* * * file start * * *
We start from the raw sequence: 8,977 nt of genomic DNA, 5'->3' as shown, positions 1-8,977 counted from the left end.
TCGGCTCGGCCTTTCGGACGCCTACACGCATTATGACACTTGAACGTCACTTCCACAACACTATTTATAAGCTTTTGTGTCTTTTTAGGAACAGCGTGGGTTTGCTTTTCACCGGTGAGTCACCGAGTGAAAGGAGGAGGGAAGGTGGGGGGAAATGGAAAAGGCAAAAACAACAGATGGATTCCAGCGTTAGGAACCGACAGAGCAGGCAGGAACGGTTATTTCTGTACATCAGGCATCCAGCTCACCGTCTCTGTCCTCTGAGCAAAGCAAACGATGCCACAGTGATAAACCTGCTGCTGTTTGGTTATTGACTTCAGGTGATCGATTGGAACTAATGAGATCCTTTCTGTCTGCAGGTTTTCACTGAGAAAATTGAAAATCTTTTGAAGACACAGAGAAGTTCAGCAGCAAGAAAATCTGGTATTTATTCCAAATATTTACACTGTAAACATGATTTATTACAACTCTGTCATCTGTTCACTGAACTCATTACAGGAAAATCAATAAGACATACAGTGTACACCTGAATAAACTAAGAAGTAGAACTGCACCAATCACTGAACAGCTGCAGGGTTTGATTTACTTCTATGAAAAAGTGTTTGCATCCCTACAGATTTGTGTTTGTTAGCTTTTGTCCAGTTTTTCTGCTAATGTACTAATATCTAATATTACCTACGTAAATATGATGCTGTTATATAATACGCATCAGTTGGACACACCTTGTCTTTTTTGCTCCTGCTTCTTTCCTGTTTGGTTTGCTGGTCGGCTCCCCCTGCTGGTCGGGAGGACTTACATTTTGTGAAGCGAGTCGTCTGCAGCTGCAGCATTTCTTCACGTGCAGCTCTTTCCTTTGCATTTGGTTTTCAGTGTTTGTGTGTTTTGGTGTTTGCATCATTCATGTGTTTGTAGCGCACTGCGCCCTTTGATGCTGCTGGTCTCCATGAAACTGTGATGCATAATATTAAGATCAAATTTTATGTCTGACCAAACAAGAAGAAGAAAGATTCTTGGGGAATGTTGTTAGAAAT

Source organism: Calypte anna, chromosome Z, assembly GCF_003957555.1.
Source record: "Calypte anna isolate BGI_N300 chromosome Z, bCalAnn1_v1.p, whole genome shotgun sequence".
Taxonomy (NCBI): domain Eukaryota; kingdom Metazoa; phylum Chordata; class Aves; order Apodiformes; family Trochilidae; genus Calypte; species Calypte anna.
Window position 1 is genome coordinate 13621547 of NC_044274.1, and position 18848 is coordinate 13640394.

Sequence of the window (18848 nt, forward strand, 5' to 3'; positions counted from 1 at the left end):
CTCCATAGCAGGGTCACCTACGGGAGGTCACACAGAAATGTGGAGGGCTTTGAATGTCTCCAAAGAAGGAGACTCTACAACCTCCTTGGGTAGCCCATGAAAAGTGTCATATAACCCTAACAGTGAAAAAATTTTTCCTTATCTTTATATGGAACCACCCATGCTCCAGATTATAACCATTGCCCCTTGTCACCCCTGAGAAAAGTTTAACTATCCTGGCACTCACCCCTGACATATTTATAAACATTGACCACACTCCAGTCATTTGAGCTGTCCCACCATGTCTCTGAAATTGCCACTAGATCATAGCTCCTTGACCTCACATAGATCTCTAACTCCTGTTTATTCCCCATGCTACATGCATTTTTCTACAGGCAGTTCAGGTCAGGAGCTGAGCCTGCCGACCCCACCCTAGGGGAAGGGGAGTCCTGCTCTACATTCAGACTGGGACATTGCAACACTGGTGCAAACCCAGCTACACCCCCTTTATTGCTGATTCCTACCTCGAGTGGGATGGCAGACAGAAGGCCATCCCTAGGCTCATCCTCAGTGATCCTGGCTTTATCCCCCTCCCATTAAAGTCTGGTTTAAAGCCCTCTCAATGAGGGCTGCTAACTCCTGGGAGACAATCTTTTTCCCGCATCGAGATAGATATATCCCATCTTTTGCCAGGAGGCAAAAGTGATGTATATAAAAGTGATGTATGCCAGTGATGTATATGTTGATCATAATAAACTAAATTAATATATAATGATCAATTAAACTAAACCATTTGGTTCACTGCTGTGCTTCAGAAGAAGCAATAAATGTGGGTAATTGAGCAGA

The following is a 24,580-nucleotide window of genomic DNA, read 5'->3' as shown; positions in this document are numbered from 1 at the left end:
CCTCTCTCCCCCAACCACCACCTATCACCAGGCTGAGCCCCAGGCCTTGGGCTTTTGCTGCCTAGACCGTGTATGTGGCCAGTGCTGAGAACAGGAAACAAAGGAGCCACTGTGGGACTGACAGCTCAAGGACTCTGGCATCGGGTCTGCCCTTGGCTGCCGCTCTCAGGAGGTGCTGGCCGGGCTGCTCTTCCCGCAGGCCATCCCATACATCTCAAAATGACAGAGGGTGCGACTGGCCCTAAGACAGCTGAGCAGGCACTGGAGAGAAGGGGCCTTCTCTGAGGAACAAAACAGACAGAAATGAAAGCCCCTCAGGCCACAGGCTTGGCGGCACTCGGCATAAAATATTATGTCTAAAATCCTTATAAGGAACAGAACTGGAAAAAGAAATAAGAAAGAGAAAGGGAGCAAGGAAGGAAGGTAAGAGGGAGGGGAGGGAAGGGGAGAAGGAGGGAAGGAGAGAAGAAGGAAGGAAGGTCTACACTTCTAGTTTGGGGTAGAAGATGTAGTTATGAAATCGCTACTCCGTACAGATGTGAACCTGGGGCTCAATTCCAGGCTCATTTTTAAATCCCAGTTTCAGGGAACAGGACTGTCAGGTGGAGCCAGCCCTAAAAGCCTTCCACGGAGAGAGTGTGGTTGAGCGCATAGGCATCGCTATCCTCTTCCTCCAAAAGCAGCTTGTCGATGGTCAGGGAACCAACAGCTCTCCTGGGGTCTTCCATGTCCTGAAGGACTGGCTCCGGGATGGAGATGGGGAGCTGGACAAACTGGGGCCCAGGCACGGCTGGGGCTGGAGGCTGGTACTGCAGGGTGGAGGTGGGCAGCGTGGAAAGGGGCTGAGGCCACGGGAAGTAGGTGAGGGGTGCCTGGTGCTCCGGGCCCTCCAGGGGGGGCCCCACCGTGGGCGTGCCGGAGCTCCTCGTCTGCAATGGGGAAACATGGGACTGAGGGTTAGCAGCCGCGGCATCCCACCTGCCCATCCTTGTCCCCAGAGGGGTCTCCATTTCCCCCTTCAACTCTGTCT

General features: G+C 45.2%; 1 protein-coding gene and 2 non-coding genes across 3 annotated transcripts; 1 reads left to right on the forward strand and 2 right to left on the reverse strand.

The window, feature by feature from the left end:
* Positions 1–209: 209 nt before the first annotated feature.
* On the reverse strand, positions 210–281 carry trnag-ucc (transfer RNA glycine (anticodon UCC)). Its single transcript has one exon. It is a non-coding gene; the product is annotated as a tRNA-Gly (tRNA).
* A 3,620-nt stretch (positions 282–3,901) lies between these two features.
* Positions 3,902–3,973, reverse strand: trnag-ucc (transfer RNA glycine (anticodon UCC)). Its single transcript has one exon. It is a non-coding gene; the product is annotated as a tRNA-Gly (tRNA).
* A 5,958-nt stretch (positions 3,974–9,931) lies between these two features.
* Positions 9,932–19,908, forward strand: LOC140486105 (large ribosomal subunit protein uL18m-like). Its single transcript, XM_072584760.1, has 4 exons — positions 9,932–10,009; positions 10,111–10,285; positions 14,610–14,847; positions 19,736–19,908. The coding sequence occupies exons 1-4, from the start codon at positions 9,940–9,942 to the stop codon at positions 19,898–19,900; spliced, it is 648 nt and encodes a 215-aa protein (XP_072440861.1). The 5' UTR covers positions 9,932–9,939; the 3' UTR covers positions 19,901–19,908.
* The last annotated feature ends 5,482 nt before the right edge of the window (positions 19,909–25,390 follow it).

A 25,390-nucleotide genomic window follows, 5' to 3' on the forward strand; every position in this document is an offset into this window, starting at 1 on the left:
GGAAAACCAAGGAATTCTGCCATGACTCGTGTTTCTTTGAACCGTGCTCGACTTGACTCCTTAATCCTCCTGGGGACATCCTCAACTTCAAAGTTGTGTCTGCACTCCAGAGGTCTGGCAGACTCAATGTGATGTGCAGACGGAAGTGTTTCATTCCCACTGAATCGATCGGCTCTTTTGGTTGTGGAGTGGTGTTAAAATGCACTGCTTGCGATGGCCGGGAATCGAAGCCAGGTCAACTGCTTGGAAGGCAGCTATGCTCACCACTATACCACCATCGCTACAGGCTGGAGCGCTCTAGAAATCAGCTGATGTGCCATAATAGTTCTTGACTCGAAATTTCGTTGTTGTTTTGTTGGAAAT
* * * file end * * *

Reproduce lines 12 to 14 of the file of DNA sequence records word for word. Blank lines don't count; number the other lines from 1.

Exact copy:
The window, feature by feature from the left end:
* Positions 1–209: 209 nt before the first annotated feature.
* On the reverse strand, positions 210–281 carry trnag-ucc (transfer RNA glycine (anticodon UCC)). Its single transcript has one exon. It is a non-coding gene; the product is annotated as a tRNA-Gly (tRNA).